The Honourable Company: History of the English East India Company by John Keay – £1.99 on Kindle

Moon Over Soho: The Second Rivers of London novel by Ben Aaronovitch – £0.99 on Kindle


Soft or hard, no brand of Brexit can command a Commons majority – Guardian

How the BBC lost the plot on Brexit – New York Review of Books

The politics of Brexit have caught up with reality [Search result]FT

Boris Johnson has ruined Britain – New York Times

Off our beat

Kylie Jenner: The reality teen and almost-billionaire has founded a cosmetics empire – BBC

Fahrenheit 100: Could this be the summer Britain wakes up to climate change? – Guardian

The ‘vegetarian’ mutton curry that unites Bengalis – BBC

The killing of a blue whale reveals how disconnected we are from nature – Guardian

And finally…

“The word ‘risk’ derives from the early Italian risicare, which means ‘to dare’. In this sense, risk is a choice rather than a fate. The actions we dare to take, which depend on how free we are to make choices, are what the story of risk is all about. And that story helps define what it means to be a human being.”
– Peter L. Bernstein, Against the Gods: The Remarkable Story of Risk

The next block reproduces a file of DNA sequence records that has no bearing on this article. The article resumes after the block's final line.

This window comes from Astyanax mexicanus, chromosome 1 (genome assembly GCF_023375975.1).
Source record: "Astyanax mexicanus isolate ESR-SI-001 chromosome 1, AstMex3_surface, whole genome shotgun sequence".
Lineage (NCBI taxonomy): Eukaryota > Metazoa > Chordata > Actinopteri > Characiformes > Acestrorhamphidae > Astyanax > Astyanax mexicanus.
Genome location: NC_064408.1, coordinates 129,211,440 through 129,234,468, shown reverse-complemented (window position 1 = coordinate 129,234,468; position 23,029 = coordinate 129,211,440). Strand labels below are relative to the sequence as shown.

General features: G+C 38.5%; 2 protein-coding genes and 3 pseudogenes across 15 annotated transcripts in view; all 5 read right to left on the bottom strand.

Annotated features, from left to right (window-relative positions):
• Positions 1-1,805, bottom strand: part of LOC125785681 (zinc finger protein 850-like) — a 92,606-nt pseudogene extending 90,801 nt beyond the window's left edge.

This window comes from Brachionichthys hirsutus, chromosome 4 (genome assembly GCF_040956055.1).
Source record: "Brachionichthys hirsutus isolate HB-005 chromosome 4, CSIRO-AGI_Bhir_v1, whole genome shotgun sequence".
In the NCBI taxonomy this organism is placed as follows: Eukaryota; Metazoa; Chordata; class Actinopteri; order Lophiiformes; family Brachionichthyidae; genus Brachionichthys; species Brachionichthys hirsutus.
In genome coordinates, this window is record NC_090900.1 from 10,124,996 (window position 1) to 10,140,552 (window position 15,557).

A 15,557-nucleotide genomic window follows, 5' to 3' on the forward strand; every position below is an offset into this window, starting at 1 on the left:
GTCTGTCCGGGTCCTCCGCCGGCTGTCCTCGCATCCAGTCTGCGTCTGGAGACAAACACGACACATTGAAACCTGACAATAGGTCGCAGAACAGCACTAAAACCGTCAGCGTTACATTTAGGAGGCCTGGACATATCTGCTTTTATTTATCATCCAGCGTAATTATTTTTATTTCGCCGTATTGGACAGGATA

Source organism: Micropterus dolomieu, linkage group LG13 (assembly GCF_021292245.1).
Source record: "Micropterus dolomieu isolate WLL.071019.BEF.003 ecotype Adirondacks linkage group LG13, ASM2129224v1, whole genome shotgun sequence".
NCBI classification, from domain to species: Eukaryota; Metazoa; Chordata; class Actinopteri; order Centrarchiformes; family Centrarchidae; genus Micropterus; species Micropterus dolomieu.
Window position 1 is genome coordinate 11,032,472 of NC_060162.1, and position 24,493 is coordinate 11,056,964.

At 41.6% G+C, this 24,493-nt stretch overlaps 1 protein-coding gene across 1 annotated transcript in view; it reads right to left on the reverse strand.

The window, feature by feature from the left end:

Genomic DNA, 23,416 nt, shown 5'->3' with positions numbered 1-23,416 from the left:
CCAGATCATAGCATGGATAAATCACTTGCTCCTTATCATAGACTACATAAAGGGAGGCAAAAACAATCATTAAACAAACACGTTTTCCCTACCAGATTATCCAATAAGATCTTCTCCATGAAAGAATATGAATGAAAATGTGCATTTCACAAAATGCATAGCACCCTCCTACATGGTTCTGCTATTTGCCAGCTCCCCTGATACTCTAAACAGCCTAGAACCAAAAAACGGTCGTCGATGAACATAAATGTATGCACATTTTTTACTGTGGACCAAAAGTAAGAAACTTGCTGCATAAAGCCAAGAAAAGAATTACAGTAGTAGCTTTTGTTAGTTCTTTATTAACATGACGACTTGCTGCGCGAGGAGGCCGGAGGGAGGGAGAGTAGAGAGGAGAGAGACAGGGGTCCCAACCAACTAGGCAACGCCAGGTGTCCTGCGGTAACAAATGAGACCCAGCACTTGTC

Like these links? Subscribe to get them every Friday!

  1. i.e. The spending power of £1 remains the same.
  2. Note some articles can only be accessed through the search results if you’re using PC/desktop view (from mobile/tablet view they bring up the firewall/subscription page). To circumvent, switch your mobile browser to use the desktop view. On Chrome for Android: press the menu button followed by “Request Desktop Site”.

from Monevator http://monevator.com/any-money-in-shares-is-better-than-none-at-all/

Van insurance for young drivers: How to get the best deal

So you’re under 24 years old and you need to get insurance to cover you to drive a van. Well, the bad news is that, like car insurance, if you are lucky enough to be young in years you are sadly also deemed to be a bit too inexperienced to be a safe bet for many insurance companies.  As a result, your premiums are likely to be higher than those for older drivers.

The good news is that there are ways you can help to get those insurance premiums down and make insuring a van for young drivers more affordable. Here we’ll explore some tips to help you to make your van insurance premium more affordable until you reach the ripe old age of 25!

Make use of telematics

First on the list is to consider how to prove that, although young, you can drive responsibly and safely. Here’s where a bit of technology can help in the shape of a little black box, which, when fitted to your vehicle, will monitor how you drive.  

Many insurance companies offer reduced premiums to young drivers who fit a black box to their van. This allows the younger generation to step out from under the usual statistical data labelling (of being very inexperienced as a driver) and to get insurance based on how they actually drive.  

Because black box technology or Telematics, to give it its proper title, is such a new technology, there are understandably a few worries about its use, so here’s a handy guide to what it will do and, more importantly, what it won’t do for you.